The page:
Validation studies have shown that the appropriate use
of the minute-by-minute heart-rate method for estimating energy expenditure
provides a suitable alternative when high accuracy in individual subjects is not
required. It can be used under field conditions and gives excellent measurements
of average energy expenditure in small groups of subjects. It is also useful for
obtaining the activity pattern of individuals or groups.
Interest in the measurement of energy expenditure (EE) in
free-living subjects is evident from the articles presented in this volume.
There is widespread attraction to the application of the doubly-labelled water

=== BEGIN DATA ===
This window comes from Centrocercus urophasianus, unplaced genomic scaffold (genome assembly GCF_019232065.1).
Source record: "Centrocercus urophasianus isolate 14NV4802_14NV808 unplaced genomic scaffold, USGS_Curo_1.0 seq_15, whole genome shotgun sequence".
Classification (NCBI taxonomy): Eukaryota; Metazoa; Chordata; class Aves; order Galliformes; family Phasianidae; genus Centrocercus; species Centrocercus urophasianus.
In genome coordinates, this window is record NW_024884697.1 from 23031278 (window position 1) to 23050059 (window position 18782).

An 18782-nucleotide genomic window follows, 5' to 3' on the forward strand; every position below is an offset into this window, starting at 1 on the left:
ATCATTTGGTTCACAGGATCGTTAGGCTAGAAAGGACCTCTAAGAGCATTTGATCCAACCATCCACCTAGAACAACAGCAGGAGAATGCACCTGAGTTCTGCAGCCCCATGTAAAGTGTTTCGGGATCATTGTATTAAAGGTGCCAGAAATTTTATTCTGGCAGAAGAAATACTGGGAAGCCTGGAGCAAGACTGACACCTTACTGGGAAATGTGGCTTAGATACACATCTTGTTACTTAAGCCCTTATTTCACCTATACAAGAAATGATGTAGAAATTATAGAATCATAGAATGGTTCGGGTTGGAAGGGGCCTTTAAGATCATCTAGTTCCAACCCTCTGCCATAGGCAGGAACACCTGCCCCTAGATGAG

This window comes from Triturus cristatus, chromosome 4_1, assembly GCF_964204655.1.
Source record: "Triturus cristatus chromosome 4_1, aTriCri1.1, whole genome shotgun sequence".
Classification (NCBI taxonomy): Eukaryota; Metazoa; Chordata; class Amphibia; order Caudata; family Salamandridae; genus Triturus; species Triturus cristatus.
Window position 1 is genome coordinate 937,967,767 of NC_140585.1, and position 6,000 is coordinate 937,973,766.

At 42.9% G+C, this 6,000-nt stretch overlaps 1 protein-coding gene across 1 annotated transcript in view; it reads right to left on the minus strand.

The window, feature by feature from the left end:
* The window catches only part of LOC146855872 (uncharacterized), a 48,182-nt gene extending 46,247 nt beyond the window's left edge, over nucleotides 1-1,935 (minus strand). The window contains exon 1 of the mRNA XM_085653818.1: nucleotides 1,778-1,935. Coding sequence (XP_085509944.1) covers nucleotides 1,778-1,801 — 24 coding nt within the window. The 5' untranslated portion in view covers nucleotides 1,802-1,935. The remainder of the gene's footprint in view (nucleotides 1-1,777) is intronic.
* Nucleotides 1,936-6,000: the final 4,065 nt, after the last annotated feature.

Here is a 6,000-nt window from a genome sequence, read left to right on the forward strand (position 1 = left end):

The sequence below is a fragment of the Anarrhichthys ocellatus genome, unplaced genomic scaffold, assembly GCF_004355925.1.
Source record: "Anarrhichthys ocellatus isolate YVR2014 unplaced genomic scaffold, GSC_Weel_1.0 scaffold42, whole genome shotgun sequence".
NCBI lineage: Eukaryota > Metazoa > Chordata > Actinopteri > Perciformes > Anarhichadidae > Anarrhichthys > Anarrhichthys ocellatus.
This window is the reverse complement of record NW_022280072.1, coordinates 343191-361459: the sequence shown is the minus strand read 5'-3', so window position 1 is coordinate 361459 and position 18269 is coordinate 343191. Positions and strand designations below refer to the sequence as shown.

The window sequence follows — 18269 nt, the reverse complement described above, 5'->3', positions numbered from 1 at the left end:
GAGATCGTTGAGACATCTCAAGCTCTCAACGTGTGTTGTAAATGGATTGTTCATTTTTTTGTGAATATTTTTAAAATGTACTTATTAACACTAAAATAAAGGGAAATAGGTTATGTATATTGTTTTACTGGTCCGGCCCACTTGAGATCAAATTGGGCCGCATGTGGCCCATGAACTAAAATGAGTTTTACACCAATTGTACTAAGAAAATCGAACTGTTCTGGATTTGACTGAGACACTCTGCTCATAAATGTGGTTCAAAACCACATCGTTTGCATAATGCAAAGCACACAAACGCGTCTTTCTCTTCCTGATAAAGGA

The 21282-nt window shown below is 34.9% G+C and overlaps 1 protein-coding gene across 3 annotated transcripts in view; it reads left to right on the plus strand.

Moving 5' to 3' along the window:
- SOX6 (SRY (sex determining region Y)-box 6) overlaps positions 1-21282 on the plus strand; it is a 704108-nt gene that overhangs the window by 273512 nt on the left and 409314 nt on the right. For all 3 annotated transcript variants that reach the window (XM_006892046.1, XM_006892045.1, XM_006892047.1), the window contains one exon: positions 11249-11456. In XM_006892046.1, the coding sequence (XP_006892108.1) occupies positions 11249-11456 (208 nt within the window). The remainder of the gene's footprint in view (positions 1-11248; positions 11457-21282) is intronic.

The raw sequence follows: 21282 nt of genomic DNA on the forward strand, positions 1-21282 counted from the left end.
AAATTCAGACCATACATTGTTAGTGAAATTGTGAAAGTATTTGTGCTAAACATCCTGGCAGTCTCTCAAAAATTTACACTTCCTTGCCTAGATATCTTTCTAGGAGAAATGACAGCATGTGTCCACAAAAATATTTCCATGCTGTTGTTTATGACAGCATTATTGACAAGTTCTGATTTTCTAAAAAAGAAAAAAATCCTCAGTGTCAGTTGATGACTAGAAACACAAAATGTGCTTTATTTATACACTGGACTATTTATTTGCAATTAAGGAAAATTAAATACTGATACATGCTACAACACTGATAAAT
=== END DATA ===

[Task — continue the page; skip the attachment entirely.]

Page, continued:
(2H218O) method because of its accuracy in
individual subjects (WESTERTERP et al., 1988). However, it has two
drawbacks that limit its use in many settings and in some kinds of research
project. The expectations that its cost (~300 US$/subject; SCHOELLER, 1988)
would be reduced have not been realized. In addition, the highly technical
nature of mass-spectrometric analysis requires equipment and training which are
formidable. The second drawback is that it gives an average of the energy
expenditure over the period of measurement, i.e., it cannot provide the pattern
of energy expenditure.
The purpose of this article is to describe an alternative to the
2H218O method which may prove useful in many